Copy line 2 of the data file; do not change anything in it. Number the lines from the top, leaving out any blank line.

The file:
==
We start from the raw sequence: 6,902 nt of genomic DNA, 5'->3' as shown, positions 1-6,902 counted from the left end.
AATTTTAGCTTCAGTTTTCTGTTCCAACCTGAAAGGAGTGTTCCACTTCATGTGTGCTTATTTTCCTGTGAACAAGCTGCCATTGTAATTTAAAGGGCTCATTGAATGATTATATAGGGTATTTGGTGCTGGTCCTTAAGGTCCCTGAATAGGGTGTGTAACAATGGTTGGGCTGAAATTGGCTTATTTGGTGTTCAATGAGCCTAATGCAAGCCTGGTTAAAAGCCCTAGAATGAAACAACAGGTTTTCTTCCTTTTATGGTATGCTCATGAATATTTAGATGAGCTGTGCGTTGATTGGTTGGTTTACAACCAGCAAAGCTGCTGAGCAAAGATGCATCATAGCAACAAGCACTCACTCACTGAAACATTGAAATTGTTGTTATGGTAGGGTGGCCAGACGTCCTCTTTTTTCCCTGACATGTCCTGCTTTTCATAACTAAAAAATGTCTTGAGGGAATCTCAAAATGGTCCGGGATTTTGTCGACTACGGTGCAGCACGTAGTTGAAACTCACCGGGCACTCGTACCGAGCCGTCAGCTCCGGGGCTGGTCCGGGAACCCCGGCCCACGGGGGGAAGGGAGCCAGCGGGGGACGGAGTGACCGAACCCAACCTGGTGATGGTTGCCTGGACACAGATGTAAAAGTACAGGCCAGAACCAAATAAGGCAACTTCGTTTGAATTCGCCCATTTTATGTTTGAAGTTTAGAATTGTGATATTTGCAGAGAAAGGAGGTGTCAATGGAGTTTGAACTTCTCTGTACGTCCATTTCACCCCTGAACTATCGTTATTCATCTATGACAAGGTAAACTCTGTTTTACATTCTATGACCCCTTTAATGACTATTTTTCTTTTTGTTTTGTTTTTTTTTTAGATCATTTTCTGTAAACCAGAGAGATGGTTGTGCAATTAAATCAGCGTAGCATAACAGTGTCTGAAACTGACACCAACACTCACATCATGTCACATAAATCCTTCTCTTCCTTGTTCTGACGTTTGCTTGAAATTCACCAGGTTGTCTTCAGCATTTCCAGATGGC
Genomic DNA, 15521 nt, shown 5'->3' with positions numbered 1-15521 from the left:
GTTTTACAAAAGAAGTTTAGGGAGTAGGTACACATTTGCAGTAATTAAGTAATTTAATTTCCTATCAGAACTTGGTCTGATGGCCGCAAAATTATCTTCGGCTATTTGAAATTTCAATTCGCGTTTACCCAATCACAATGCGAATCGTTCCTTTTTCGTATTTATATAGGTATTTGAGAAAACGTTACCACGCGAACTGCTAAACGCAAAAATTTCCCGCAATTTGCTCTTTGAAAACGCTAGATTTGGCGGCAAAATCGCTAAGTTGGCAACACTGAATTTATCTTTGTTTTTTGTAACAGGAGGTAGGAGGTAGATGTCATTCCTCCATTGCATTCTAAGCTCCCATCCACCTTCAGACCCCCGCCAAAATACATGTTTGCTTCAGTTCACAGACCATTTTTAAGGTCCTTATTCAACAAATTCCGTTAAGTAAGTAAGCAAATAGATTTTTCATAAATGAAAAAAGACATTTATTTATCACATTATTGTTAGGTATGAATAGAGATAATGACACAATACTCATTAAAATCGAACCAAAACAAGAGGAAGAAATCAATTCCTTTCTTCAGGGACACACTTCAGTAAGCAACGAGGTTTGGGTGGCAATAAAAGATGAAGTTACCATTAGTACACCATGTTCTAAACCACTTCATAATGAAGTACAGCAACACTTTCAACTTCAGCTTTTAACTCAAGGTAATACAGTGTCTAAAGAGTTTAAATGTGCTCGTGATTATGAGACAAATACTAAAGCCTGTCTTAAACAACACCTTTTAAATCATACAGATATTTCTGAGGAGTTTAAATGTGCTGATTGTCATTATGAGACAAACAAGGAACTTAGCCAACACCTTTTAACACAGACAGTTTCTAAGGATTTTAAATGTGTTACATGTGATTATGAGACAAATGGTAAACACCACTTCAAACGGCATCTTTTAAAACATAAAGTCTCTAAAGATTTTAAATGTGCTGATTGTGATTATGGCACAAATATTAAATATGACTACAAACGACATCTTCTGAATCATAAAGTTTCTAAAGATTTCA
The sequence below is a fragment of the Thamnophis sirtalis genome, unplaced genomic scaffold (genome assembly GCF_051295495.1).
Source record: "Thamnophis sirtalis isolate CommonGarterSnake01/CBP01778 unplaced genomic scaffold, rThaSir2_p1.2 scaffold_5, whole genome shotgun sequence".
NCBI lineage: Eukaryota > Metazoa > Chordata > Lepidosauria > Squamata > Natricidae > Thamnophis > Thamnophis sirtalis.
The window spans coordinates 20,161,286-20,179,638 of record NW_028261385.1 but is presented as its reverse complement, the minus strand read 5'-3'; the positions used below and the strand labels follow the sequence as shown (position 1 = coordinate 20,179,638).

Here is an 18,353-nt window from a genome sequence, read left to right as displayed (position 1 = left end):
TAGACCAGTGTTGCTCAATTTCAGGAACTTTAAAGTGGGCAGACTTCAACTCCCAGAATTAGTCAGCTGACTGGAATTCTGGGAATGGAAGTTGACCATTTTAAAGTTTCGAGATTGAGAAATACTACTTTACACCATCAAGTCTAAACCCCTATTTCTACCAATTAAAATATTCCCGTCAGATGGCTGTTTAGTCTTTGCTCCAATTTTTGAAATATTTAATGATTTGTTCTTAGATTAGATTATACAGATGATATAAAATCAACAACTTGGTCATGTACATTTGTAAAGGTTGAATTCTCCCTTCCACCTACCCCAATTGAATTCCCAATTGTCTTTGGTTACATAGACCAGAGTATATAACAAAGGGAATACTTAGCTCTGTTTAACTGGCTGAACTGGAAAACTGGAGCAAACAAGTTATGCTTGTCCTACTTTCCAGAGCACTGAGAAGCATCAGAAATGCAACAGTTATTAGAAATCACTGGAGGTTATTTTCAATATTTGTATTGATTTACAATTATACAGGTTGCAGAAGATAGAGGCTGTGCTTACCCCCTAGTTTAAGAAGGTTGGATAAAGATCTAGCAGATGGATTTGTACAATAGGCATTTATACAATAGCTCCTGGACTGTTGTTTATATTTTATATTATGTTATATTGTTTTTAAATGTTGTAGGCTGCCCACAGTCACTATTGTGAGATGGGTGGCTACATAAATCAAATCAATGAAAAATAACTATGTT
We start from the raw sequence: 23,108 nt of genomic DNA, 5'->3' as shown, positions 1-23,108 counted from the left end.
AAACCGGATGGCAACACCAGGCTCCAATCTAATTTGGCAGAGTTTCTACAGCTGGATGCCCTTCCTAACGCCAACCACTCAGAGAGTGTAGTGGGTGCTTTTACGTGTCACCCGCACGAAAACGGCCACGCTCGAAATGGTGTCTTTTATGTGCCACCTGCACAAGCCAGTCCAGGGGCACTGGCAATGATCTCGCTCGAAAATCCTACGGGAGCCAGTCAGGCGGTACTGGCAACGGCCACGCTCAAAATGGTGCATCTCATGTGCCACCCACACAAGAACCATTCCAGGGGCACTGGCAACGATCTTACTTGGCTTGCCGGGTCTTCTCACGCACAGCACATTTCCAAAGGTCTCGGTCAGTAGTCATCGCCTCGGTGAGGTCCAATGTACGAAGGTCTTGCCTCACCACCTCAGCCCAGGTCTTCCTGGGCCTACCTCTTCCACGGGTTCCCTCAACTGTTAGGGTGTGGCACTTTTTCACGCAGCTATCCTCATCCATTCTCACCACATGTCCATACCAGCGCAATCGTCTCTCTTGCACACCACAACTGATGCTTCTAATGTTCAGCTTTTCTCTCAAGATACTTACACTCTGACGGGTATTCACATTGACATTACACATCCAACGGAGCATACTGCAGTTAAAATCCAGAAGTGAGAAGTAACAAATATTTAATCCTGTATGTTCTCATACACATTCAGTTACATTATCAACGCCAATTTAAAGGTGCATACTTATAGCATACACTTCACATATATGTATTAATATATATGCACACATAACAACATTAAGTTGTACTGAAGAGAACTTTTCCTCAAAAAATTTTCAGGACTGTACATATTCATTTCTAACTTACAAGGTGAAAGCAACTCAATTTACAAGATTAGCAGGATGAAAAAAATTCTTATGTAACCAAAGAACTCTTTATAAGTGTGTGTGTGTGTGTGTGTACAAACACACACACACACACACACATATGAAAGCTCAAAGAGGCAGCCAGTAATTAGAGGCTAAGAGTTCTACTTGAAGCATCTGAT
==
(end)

AATTTTAGCTTCAGTTTTCTGTTCCAACCTGAAAGGAGTGTTCCACTTCATGTGTGCTTATTTTCCTGTGAACAAGCTGCCATTGTAATTTAAAGGGCTCATTGAATGATTATATAGGGTATTTGGTGCTGGTCCTTAAGGTCCCTGAATAGGGTGTGTAACAATGGTTGGGCTGAAATTGGCTTATTTGGTGTTCAATGAGCCTAATGCAAGCCTGGTTAAAAGCCCTAGAATGAAACAACAGGTTTTCTTCCTTTTATGGTATGCTCATGAATATTTAGATGAGCTGTGCGTTGATTGGTTGGTTTACAACCAGCAAAGCTGCTGAGCAAAGATGCATCATAGCAACAAGCACTCACTCACTGAAACATTGAAATTGTTGTTATGGTAGGGTGGCCAGACGTCCTCTTTTTTCCCTGACATGTCCTGCTTTTCATAACTAAAAAATGTCTTGAGGGAATCTCAAAATGGTCCGGGATTTTGTCGACTACGGTGCAGCACGTAGTTGAAACTCACCGGGCACTCGTACCGAGCCGTCAGCTCCGGGGCTGGTCCGGGAACCCCGGCCCACGGGGGGAAGGGAGCCAGCGGGGGACGGAGTGACCGAACCCAACCTGGTGATGGTTGCCTGGACACAGATGTAAAAGTACAGGCCAGAACCAAATAAGGCAACTTCGTTTGAATTCGCCCATTTTATGTTTGAAGTTTAGAATTGTGATATTTGCAGAGAAAGGAGGTGTCAATGGAGTTTGAACTTCTCTGTACGTCCATTTCACCCCTGAACTATCGTTATTCATCTATGACAAGGTAAACTCTGTTTTACATTCTATGACCCCTTTAATGACTATTTTTCTTTTTGTTTTGTTTTTTTTTTAGATCATTTTCTGTAAACCAGAGAGATGGTTGTGCAATTAAATCAGCGTAGCATAACAGTGTCTGAAACTGACACCAACACTCACATCATGTCACATAAATCCTTCTCTTCCTTGTTCTGACGTTTGCTTGAAATTCACCAGGTTGTCTTCAGCATTTCCAGATGGC